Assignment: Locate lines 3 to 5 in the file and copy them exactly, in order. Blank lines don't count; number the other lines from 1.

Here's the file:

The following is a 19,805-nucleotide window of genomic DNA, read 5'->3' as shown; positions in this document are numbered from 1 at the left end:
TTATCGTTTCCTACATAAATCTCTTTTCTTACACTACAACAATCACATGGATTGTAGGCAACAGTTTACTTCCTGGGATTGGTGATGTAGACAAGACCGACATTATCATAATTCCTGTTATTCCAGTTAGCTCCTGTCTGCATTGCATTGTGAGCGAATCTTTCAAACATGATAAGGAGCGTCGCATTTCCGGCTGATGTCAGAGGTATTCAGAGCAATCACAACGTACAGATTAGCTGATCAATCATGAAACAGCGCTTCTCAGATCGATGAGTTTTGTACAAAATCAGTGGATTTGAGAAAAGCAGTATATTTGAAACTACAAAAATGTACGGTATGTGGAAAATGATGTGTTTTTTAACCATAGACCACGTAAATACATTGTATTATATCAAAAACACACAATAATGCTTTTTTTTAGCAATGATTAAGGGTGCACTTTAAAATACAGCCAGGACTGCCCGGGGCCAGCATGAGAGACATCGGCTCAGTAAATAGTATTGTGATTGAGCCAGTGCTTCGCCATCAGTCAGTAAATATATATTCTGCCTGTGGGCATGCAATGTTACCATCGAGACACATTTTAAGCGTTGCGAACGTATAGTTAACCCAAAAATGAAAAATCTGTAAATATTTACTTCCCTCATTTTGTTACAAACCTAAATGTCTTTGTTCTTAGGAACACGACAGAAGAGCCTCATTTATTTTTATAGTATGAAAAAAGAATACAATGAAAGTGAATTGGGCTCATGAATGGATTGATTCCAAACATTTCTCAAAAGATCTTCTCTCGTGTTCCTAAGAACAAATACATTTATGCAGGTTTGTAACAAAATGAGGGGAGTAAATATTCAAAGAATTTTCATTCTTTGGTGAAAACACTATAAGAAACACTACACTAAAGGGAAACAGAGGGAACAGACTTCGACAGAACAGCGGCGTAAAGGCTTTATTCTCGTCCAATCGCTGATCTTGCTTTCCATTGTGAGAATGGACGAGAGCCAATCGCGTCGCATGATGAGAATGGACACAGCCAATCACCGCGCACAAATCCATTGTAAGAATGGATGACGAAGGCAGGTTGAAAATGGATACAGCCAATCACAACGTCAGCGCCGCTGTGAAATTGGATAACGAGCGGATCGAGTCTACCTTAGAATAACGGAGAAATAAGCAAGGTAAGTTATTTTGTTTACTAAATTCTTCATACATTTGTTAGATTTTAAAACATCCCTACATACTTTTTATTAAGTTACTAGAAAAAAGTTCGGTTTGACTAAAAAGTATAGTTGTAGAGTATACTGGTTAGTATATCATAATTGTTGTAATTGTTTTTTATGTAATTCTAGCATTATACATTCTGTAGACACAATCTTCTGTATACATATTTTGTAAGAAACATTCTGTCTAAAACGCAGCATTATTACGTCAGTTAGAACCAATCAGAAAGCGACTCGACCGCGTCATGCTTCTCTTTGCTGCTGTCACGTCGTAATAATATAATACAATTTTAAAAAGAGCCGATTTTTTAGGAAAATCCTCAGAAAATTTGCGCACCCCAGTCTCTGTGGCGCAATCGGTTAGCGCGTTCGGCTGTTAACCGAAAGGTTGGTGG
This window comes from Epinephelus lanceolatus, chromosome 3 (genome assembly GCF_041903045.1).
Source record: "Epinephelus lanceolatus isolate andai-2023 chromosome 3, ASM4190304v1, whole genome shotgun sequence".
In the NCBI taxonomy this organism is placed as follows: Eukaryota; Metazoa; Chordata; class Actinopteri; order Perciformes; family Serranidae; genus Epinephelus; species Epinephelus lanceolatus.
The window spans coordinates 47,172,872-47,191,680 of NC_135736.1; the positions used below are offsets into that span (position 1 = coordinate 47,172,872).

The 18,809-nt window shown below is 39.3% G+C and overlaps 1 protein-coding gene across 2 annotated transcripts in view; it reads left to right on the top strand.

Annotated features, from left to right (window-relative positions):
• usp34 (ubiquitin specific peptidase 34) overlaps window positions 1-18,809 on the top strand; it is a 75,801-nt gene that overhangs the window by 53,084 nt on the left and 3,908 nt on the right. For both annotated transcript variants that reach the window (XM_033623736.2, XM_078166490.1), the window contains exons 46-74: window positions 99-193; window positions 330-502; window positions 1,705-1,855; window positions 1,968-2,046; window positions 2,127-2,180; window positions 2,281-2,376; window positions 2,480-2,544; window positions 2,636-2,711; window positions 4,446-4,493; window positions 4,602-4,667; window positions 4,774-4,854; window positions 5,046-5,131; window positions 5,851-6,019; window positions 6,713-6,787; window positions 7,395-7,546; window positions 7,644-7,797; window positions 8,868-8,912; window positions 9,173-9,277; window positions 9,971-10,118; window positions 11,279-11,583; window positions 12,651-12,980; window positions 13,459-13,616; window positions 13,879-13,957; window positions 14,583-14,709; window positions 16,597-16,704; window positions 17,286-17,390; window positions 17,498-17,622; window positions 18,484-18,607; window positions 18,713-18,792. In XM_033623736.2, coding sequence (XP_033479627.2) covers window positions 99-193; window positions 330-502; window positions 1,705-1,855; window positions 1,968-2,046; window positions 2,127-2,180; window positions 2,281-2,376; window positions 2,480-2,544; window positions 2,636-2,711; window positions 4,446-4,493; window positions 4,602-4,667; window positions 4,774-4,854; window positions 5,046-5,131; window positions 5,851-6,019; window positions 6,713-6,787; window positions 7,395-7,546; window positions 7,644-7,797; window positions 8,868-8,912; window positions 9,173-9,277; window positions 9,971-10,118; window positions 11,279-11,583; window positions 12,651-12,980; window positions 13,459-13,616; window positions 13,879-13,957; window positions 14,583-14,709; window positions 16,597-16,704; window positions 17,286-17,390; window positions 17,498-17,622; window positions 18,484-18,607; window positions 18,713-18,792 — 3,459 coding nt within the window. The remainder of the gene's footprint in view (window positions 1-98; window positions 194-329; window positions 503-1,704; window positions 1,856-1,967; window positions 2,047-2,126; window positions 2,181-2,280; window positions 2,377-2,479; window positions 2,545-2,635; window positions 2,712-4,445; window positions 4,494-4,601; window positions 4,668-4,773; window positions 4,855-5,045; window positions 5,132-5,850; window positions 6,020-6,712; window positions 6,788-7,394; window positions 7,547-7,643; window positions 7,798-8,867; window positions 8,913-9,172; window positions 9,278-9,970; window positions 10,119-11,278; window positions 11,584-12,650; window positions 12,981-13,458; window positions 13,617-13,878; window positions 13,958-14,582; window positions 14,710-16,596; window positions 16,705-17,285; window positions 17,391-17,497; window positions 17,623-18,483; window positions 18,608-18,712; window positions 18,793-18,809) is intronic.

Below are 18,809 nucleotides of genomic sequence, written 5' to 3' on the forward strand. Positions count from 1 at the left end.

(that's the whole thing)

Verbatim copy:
This window comes from Epinephelus lanceolatus, chromosome 3 (genome assembly GCF_041903045.1).
Source record: "Epinephelus lanceolatus isolate andai-2023 chromosome 3, ASM4190304v1, whole genome shotgun sequence".
In the NCBI taxonomy this organism is placed as follows: Eukaryota; Metazoa; Chordata; class Actinopteri; order Perciformes; family Serranidae; genus Epinephelus; species Epinephelus lanceolatus.